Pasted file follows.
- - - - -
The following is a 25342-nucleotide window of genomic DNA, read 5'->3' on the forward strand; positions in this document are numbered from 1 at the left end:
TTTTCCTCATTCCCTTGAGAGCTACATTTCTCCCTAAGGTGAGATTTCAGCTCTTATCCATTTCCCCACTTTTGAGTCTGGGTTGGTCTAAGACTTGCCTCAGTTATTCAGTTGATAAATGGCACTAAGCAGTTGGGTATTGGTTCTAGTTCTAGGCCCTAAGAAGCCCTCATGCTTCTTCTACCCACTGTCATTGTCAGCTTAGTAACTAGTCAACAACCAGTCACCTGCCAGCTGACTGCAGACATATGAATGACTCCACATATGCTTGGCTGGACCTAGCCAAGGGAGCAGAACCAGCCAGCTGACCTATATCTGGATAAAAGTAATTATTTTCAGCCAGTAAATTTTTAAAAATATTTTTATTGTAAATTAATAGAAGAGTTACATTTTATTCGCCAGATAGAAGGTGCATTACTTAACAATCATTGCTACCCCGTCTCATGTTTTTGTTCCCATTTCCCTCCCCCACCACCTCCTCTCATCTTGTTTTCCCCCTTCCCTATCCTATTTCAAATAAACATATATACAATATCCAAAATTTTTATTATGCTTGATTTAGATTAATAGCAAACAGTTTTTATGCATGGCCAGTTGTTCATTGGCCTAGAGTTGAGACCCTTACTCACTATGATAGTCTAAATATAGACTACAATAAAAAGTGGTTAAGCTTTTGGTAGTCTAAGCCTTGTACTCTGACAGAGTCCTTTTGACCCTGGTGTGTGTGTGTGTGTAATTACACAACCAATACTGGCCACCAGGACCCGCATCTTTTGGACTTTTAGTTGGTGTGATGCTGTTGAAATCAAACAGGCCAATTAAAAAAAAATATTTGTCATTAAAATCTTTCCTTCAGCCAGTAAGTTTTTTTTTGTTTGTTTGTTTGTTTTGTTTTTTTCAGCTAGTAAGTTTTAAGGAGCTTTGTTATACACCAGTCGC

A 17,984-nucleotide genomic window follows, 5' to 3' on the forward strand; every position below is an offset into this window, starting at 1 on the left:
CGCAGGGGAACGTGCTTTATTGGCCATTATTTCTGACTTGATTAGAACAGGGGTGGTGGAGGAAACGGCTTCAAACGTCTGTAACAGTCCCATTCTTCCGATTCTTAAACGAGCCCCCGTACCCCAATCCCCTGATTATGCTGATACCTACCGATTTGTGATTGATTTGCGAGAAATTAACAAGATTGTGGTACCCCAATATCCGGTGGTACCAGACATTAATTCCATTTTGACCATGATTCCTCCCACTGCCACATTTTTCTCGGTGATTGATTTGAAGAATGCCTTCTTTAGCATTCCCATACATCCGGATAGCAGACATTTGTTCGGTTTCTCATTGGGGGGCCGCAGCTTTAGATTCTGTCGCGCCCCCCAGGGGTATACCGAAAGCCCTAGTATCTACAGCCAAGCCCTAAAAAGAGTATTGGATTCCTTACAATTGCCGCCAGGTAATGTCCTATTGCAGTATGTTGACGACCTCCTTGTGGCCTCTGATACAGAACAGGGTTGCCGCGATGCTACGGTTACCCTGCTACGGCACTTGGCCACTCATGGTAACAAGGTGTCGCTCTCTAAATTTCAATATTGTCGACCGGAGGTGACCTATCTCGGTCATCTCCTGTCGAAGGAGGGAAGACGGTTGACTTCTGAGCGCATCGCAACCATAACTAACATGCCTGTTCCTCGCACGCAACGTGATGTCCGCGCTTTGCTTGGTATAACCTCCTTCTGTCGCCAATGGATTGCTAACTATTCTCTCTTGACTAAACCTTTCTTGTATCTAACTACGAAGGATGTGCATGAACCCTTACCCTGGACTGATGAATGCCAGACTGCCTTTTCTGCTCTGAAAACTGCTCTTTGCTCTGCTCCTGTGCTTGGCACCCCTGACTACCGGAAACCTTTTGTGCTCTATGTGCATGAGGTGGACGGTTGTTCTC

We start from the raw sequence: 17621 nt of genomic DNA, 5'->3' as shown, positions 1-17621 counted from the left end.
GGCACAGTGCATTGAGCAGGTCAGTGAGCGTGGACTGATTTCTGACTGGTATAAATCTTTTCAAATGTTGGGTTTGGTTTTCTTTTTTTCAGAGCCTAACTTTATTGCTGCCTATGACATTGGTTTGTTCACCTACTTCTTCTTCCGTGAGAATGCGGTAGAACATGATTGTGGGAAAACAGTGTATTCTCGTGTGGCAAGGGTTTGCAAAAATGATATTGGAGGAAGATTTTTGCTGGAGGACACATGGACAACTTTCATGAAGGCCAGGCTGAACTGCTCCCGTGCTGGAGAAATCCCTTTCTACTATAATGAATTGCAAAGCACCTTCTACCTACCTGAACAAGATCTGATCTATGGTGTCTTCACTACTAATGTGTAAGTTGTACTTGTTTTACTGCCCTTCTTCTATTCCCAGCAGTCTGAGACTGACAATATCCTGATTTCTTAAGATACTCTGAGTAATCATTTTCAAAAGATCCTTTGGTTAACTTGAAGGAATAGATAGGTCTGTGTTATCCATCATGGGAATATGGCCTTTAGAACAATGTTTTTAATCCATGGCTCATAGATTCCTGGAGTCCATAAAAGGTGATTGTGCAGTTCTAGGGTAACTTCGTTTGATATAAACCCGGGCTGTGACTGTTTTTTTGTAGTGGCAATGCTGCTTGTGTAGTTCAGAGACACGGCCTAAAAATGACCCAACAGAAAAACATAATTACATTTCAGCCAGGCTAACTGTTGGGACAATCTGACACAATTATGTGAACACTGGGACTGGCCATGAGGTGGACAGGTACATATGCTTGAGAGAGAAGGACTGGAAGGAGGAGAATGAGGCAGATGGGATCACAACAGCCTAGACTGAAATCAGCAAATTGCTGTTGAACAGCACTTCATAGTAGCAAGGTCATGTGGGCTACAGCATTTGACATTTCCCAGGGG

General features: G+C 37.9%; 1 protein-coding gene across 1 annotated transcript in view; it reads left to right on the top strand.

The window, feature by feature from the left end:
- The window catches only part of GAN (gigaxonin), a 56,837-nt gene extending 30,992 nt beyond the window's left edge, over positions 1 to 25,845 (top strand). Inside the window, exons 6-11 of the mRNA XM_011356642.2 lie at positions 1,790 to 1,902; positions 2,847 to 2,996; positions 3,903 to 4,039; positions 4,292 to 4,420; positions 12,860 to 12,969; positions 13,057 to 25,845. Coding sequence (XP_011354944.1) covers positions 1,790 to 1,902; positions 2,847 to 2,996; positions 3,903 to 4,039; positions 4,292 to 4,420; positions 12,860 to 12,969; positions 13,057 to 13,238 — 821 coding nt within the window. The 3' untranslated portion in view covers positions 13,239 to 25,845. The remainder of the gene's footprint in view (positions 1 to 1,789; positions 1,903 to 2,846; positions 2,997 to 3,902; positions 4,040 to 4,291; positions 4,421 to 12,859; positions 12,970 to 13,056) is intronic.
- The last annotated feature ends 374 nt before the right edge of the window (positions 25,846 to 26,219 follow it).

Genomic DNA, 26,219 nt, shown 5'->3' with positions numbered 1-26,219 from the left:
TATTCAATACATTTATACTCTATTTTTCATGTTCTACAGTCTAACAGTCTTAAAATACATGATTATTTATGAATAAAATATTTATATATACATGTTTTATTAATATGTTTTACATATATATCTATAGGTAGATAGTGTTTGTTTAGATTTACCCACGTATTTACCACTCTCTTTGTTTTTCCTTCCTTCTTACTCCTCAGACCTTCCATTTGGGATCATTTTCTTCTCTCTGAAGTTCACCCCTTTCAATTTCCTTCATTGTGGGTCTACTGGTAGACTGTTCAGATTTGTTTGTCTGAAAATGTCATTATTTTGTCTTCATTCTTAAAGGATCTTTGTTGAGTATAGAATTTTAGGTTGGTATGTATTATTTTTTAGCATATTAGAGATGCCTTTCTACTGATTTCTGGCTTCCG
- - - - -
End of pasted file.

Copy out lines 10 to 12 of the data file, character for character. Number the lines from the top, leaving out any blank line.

- The last annotated feature ends 374 nt before the right edge of the window (positions 25,846 to 26,219 follow it).

Genomic DNA, 26,219 nt, shown 5'->3' with positions numbered 1-26,219 from the left:
TATTCAATACATTTATACTCTATTTTTCATGTTCTACAGTCTAACAGTCTTAAAATACATGATTATTTATGAATAAAATATTTATATATACATGTTTTATTAATATGTTTTACATATATATCTATAGGTAGATAGTGTTTGTTTAGATTTACCCACGTATTTACCACTCTCTTTGTTTTTCCTTCCTTCTTACTCCTCAGACCTTCCATTTGGGATCATTTTCTTCTCTCTGAAGTTCACCCCTTTCAATTTCCTTCATTGTGGGTCTACTGGTAGACTGTTCAGATTTGTTTGTCTGAAAATGTCATTATTTTGTCTTCATTCTTAAAGGATCTTTGTTGAGTATAGAATTTTAGGTTGGTATGTATTATTTTTTAGCATATTAGAGATGCCTTTCTACTGATTTCTGGCTTCCG